The following is an interview with William Pawlucy, CIPE Consultant… about his work with Baldrige Performance Excellence Program. Based outside of Washington, D.C., the Baldrige Program helps organizations identify, understand, and manage the factors that determine their success. Through his work with CIPE, Pawlucy has traveled to the Palestinian Territories and Jordan to work with business associations and CIPE partners on improving their organizational and financial sustainability. He is currently a member of CIPE’s team on the Local Enterprise Support (LENS) Project, a USAID/FHI360-funded initiative that works to enhance the effectiveness of Jordanian business support organizations and promote growth for micro and small enterprises. Pawlucy’s engagement with associations through the LENS Project builds on his work with the Baldrige Program; he is developing targeted organizational strengthening programs for several business associations, based in part on the standards of performance excellence used by Baldrige. This article originally appeared on Blogrige, the official blog of Baldrige Performance Excellence Program and has been reposted with permission from the author.
The Baldrige Program has always been fortunate to have engaged ambassadors—many of whom are current or former examiners, judges, or overseers—who carry the Baldrige message of continuous improvement, core values, and a systems perspective, as well as the Baldrige framework itself, with them when they speak in the Unites States and abroad. In Blogrige, we’ve written about such ambassadors traveling to India, China, Southeast Asia, South Africa, and elsewhere. [Please accept this note as a sincere thank you to those folks and others who support Baldrige.]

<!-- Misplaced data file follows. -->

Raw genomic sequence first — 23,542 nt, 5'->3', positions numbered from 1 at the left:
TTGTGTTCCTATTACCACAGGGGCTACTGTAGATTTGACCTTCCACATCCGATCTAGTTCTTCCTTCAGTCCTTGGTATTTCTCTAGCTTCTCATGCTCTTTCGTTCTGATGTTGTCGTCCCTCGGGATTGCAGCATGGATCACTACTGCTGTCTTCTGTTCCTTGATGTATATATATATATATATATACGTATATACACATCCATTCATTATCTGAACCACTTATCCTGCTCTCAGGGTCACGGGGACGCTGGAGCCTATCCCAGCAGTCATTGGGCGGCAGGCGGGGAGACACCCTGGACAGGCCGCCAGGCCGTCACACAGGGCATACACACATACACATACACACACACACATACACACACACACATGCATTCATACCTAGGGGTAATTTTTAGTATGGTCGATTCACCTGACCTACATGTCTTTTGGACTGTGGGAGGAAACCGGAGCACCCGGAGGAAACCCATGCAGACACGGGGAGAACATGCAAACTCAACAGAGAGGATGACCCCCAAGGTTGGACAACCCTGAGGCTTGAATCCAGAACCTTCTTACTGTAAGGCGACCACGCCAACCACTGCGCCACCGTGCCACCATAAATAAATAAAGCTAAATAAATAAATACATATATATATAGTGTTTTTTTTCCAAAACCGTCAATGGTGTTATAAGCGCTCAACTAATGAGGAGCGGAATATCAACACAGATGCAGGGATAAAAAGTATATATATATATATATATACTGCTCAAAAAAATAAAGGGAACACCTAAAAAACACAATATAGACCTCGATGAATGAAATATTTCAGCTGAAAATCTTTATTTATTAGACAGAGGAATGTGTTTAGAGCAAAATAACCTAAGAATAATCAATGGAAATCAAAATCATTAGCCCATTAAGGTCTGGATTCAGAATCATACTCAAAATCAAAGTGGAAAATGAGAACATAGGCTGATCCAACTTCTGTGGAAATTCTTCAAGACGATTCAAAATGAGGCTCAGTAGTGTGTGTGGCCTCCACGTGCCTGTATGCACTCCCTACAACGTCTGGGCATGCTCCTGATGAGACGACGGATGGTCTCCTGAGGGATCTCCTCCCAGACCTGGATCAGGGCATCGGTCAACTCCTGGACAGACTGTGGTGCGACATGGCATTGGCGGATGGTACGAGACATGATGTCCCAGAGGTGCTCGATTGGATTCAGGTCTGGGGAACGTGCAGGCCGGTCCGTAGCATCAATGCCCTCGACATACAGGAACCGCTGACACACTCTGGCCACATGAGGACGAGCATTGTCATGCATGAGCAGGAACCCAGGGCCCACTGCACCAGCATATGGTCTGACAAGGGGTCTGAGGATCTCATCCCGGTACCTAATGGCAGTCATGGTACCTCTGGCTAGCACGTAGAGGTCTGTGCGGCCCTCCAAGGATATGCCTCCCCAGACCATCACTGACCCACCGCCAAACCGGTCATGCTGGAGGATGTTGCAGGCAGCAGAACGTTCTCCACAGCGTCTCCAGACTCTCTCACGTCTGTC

William Pawlucy, CAE
Below is another story of a Baldrige community member’s travels; this time the story takes place in the Middle East. William Pawlucy served on the Board of Examiners in 2012 and now does work for the Center for International Private Enterprise (CIPE), whose mission is to “strengthen democracy around the globe through private enterprise and market-oriented reform.” Pawlucy and his colleagues have raised awareness of Baldrige resources in places across the region, including Jordan, Lebanon, the Palestinian Territories, and Egypt.
Podcast guest Ali Ayadi with guest hosts Barbara Broomell (center) and Ashley Fox
On this week’s Democracy That Delivers podcast, CIPE Country Representative for Tunisia Ali Ayadi talks about the country’s democratic transition since the revolution and areas of progress and challenge. Ayadi talks about a missing element in the country’s transformation – economic growth and development. He discusses how the government and the private sector are working together to improve the business environment in the country to boost growth and create much-needed jobs and the role of women in the new political system. He also talks about what it was like to move back to his home country after many years of working in Washington, DC and his current work with local leaders to help carve a path forward for Tunisia.
This podcast episode was co-hosted by CIPE Program Officer for the Middle East and North Africa Barbara Broomell and Communications and Digital Content Coordinator Ashley Fox.
Listen to past episodes of our show here.
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By Yini Wu
The refugee crisis in the Middle East is nothing new and it continues to evolve as new conflicts arise. Some host countries have been saturated with refugees over the years and have become especially sensitive when confronted with the current Syrian refugee crisis. To address these sensitivities, innovative insights and new approaches are needed to solve such a long-term crisis.